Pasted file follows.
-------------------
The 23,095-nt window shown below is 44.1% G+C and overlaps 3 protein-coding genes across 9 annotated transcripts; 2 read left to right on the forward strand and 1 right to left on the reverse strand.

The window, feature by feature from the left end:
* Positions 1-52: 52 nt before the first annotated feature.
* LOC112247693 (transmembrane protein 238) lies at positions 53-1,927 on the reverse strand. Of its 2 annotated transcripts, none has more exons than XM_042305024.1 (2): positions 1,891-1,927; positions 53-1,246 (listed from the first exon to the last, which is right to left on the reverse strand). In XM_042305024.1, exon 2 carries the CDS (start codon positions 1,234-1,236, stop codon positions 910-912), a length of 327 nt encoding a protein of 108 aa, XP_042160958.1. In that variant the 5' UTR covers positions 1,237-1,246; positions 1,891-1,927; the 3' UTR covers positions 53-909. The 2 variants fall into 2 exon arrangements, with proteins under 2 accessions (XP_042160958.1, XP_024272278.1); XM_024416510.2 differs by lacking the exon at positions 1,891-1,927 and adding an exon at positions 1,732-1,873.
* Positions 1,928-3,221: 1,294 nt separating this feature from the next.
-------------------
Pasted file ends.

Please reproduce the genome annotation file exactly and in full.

The 23,095-nt window shown below is 44.1% G+C and overlaps 3 protein-coding genes across 9 annotated transcripts; 2 read left to right on the forward strand and 1 right to left on the reverse strand.

The window, feature by feature from the left end:
* Positions 1-52: 52 nt before the first annotated feature.
* LOC112247693 (transmembrane protein 238) lies at positions 53-1,927 on the reverse strand. Of its 2 annotated transcripts, none has more exons than XM_042305024.1 (2): positions 1,891-1,927; positions 53-1,246 (listed from the first exon to the last, which is right to left on the reverse strand). In XM_042305024.1, exon 2 carries the CDS (start codon positions 1,234-1,236, stop codon positions 910-912), a length of 327 nt encoding a protein of 108 aa, XP_042160958.1. In that variant the 5' UTR covers positions 1,237-1,246; positions 1,891-1,927; the 3' UTR covers positions 53-909. The 2 variants fall into 2 exon arrangements, with proteins under 2 accessions (XP_042160958.1, XP_024272278.1); XM_024416510.2 differs by lacking the exon at positions 1,891-1,927 and adding an exon at positions 1,732-1,873.
* Positions 1,928-3,221: 1,294 nt separating this feature from the next.